Apple launched a number of new Macs through the Apple Online Store today, including a 15-inch Retina MacBook Pro with Force Touch and a more-affordable 5K iMac. They all boast faster Intel Core i5 and Core i7 processors, as expected, and they’re shipping in just one business day.
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A brand new 15-inch MacBook Pro and 27-inch non-Retina iMac are rumored to be coming this Wednesday, according to the French Apple website MacGeneration which has a strong track record for breaking Apple stories.
You know how the iPhone and iPad plays a little chime when you plug it in? The new MacBook also does that. But sadly, the MacBook Air and MacBook Pro remain completely silent when they connect to juice — which can make it hard to tell when you’ve accidentally knocked the MagSafe loose.
If you’ve got a MacBook Pro or MacBook Air, though, it’s easy to hack in the new MacBook’s power-charging sound. Here’s how.
First introduced in 2006, shortly after Apple transitioned the Mac to Intel-based chips, Apple’s Boot Camp multi-boot utility is the secret sauce that has allowed the Mac to be the best-selling PC on Earth.
The proposition Boot Camp offers to would-be Mac buyers is simple. If they buy a Mac, they can run any OS they want: OS X, Windows, or Linux. But if they buy any other laptop, they can never run OS X.
With the release of the latest MacBook Pros, though, Boot Camp just got a little less flexible. Apple has dropped support for Windows 7 from the 2015 MacBook Pro.
MacBook Pro owners the world over are complaining that the antireflective display coating on their mid-2012 to mid-2014 models is rubbing off. And to our eyes, the problem seems bad enough to warrant a recall.
Does your MacBook Pro freak out with distorted graphics or randomly restart? Then you’ll want to take advantage of Apple’s new repair program.
After deeming that a “small percentage of MacBook Pro systems may exhibit distorted video, no video, or unexpected system restarts,” Apple will start fixing parts for free on select MacBook Pro models.
Touch ID has completely changed security on the iPhone, and now Apple’s fingerprint-scanning technology could soon be coming to the Mac.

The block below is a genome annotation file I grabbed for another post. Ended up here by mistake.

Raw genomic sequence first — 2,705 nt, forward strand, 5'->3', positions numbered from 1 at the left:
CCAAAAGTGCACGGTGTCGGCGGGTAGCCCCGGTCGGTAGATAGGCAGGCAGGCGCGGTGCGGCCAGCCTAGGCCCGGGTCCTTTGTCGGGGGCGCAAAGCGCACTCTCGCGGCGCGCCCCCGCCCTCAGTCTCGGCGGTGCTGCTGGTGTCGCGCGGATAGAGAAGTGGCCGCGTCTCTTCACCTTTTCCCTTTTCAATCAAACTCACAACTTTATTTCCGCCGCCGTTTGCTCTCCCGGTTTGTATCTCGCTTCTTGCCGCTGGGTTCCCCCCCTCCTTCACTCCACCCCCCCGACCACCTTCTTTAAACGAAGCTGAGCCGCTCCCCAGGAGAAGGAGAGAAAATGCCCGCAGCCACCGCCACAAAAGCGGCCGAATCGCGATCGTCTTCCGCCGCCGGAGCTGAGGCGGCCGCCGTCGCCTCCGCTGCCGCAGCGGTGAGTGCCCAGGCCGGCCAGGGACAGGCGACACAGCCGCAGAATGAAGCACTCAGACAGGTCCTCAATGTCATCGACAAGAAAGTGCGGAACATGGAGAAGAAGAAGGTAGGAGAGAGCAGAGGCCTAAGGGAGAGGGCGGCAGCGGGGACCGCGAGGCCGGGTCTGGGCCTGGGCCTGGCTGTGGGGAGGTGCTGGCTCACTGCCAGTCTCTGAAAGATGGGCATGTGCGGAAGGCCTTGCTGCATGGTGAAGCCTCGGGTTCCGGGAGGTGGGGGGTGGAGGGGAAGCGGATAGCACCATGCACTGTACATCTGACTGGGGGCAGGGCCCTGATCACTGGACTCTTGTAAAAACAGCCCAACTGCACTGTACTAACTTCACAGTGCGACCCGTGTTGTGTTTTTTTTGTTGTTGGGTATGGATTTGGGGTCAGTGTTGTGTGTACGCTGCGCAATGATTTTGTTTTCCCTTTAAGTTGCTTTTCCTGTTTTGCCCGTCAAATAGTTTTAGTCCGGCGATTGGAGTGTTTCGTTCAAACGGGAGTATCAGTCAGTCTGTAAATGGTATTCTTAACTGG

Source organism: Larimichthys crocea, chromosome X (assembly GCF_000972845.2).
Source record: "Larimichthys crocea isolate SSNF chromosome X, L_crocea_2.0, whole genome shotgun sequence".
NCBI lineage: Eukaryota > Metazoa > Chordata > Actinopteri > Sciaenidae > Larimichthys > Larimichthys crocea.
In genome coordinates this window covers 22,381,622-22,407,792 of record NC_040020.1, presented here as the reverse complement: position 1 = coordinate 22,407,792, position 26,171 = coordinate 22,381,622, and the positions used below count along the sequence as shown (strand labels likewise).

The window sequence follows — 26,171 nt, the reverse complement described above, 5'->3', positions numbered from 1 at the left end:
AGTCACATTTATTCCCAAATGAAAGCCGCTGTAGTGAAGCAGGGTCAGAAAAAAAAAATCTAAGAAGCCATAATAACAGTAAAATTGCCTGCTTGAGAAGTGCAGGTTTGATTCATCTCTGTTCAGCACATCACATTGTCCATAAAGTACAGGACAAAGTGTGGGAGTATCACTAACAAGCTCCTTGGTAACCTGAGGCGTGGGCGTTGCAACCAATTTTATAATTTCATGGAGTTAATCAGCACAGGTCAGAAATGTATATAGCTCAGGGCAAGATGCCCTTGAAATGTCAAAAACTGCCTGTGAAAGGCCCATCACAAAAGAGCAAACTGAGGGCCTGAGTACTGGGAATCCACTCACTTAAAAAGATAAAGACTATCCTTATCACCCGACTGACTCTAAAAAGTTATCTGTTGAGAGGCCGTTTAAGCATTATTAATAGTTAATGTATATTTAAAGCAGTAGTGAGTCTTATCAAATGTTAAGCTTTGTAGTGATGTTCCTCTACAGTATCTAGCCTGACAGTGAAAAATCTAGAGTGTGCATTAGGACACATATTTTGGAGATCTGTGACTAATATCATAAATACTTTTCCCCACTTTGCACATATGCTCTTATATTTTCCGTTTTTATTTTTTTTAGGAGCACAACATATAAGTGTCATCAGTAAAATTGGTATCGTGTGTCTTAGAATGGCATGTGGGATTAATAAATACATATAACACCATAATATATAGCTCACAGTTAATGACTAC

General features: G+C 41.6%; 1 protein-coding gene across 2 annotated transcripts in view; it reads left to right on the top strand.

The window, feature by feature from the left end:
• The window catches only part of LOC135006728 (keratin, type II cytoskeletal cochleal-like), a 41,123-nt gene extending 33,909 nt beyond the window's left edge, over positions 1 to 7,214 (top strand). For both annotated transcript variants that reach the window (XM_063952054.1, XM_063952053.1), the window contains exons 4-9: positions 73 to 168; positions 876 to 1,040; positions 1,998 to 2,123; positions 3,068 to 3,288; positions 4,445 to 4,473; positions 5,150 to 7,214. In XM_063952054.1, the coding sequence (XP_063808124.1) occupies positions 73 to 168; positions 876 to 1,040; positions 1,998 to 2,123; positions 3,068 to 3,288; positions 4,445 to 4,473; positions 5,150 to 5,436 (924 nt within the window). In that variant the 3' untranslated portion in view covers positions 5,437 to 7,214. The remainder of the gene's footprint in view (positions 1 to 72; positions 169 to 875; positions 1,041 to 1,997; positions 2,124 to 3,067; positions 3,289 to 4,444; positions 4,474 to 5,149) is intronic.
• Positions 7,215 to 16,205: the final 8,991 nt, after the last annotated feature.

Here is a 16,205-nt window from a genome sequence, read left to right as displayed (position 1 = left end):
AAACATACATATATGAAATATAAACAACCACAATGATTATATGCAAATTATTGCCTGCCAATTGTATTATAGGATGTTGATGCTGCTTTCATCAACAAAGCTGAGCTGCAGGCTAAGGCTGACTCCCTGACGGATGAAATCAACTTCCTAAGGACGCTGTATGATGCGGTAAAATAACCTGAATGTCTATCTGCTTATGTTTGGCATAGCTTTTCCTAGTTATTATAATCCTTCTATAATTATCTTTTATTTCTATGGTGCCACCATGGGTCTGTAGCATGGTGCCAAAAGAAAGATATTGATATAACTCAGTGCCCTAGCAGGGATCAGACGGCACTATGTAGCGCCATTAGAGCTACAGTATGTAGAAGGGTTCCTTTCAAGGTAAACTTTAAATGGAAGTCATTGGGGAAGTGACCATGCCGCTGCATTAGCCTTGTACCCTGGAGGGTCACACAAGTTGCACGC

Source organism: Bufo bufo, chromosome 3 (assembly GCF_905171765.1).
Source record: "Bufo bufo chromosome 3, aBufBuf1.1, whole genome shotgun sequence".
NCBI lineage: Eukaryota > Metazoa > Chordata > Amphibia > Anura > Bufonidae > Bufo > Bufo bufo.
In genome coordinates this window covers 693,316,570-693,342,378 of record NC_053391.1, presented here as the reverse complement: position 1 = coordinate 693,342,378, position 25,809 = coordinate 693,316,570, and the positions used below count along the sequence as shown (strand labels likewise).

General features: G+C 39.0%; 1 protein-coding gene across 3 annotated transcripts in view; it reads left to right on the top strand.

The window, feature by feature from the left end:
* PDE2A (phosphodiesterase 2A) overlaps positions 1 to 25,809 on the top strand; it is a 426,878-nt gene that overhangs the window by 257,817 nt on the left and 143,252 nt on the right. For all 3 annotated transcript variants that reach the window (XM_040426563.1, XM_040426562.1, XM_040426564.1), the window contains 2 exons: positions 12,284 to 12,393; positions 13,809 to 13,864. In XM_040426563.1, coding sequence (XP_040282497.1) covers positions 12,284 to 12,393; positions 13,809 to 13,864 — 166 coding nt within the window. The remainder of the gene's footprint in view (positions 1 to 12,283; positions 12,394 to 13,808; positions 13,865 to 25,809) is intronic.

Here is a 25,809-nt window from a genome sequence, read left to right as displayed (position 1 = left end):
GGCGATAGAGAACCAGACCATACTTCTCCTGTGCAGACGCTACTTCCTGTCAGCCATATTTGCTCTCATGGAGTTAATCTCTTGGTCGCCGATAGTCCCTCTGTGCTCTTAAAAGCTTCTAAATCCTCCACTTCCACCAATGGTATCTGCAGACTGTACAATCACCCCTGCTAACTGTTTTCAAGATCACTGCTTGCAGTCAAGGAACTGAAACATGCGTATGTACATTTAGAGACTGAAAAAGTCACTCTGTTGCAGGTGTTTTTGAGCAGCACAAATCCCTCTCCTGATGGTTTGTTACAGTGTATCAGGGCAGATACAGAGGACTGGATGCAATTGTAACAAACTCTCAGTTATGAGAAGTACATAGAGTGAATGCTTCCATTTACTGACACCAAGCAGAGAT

Apple is planning to bring Touch ID to the upcoming 12-inch MacBook Air, according to sources at Taiwanese Apple blog Apple.Club.tw. In the past, the site successfully leaked the iPad Air 2 logic board, the Touch ID sensor and the iPhone 6 Lightning port, so it has a track record for accuracy. The site claims Apple has big plans for Touch ID in 2015 and wants to put it in everything from MacBook Pros to Magic Mice.
OS X Yosemite is packed with new features. Unfortunately, not everybody knows every single trick to squeeze the latest, greatest functionality out of Apple’s new system software.
In today’s instructional Cult of Mac video, we share five basic OS X Yosemite tricks that everyone needs to know. We’ll show you how to make phone calls from your Mac, switch to Yosemite’s “dark mode,” use Spotlight like a pro, easily record video from your iOS device screen, and let other people control your Mac (and vice versa).
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I’ll admit it — I’ve got a thing for these waxed canvas and leather bags from Waterfield. I’ve ended up using the impeccably designed Staad backpack and the classy Nintendo 3DS case long after my reviews of them were published. These bags and cases from the San Francisco design collective are warm, inviting and just get better with age and use.
Let’s face it, though: Sometimes you only want to carry your laptop and a couple of accessories, and that’s it. Waterfield’s latest design, the MacBook Outback Solo, is a minimalist sleeve made of the same strong canvas material and rich, thick, buttery-smooth leather as the other bags in the line. It can be paired with a carrying strap that turns the sleeve into a messenger bag. While our very own Charlie Sorrel called the iPad version of this bag a man-purse, I’m thinking of this more as a shoulder-saving device — the fewer things I end up having to carry, the better.
This little sleeve is perfect for exactly that.
The technology behind the computer mouse has leaped to unimaginable heights in the decades following the first prototype in the early 1960s. And Apple’s latest variant of its Magic Mouse has quickly become one of the most powerful iterations of the revolutionary input device.
Its touch-sensitive body lets users manipulate their computers with more than mere clicks, thanks to an array of simple gestures and smart actions that make the Mac more productive than ever.
In today’s video, we’ll take a look at tips that will help you unleash the true potential of your Magic Mouse. You’ll learn how to access Mission Control, quickly switch between apps and do much more with these speedy tips.
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